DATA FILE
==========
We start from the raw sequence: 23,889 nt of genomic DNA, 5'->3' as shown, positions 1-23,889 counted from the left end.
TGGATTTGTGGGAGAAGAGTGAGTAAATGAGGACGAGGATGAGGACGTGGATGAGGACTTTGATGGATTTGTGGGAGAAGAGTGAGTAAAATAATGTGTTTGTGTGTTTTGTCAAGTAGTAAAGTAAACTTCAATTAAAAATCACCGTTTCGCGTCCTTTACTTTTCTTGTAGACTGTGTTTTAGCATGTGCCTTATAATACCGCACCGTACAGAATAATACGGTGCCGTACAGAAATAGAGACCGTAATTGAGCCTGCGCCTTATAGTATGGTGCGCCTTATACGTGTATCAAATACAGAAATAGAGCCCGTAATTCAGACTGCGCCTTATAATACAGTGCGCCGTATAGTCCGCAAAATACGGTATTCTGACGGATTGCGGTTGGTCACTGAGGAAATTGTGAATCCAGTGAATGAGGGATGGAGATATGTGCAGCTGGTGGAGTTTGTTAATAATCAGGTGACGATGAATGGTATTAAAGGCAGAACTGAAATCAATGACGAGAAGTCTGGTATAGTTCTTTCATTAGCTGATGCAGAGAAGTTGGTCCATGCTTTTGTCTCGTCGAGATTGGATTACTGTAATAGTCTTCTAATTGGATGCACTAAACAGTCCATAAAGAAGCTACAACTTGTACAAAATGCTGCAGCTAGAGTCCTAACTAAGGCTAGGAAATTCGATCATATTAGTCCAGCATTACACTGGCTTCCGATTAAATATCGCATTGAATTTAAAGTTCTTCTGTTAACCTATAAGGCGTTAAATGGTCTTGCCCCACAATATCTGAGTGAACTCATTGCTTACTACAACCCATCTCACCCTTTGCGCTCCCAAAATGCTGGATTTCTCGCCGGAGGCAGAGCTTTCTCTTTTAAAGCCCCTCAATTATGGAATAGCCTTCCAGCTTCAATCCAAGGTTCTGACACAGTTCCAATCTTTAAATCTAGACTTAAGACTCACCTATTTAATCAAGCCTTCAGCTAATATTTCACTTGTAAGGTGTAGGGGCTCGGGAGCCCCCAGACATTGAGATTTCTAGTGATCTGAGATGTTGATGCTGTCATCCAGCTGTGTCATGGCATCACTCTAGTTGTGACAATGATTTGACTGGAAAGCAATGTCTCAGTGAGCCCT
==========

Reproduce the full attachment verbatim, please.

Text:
We start from the raw sequence: 23,889 nt of genomic DNA, 5'->3' as shown, positions 1-23,889 counted from the left end.
TGGATTTGTGGGAGAAGAGTGAGTAAATGAGGACGAGGATGAGGACGTGGATGAGGACTTTGATGGATTTGTGGGAGAAGAGTGAGTAAAATAATGTGTTTGTGTGTTTTGTCAAGTAGTAAAGTAAACTTCAATTAAAAATCACCGTTTCGCGTCCTTTACTTTTCTTGTAGACTGTGTTTTAGCATGTGCCTTATAATACCGCACCGTACAGAATAATACGGTGCCGTACAGAAATAGAGACCGTAATTGAGCCTGCGCCTTATAGTATGGTGCGCCTTATACGTGTATCAAATACAGAAATAGAGCCCGTAATTCAGACTGCGCCTTATAATACAGTGCGCCGTATAGTCCGCAAAATACGGTATTCTGACGGATTGCGGTTGGTCACTGAGGAAATTGTGAATCCAGTGAATGAGGGATGGAGATATGTGCAGCTGGTGGAGTTTGTTAATAATCAGGTGACGATGAATGGTATTAAAGGCAGAACTGAAATCAATGACGAGAAGTCTGGTATAGTTCTTTCATTAGCTGATGCAGAGAAGTTGGTCCATGCTTTTGTCTCGTCGAGATTGGATTACTGTAATAGTCTTCTAATTGGATGCACTAAACAGTCCATAAAGAAGCTACAACTTGTACAAAATGCTGCAGCTAGAGTCCTAACTAAGGCTAGGAAATTCGATCATATTAGTCCAGCATTACACTGGCTTCCGATTAAATATCGCATTGAATTTAAAGTTCTTCTGTTAACCTATAAGGCGTTAAATGGTCTTGCCCCACAATATCTGAGTGAACTCATTGCTTACTACAACCCATCTCACCCTTTGCGCTCCCAAAATGCTGGATTTCTCGCCGGAGGCAGAGCTTTCTCTTTTAAAGCCCCTCAATTATGGAATAGCCTTCCAGCTTCAATCCAAGGTTCTGACACAGTTCCAATCTTTAAATCTAGACTTAAGACTCACCTATTTAATCAAGCCTTCAGCTAATATTTCACTTGTAAGGTGTAGGGGCTCGGGAGCCCCCAGACATTGAGATTTCTAGTGATCTGAGATGTTGATGCTGTCATCCAGCTGTGTCATGGCATCACTCTAGTTGTGACAATGATTTGACTGGAAAGCAATGTCTCAGTGAGCCCT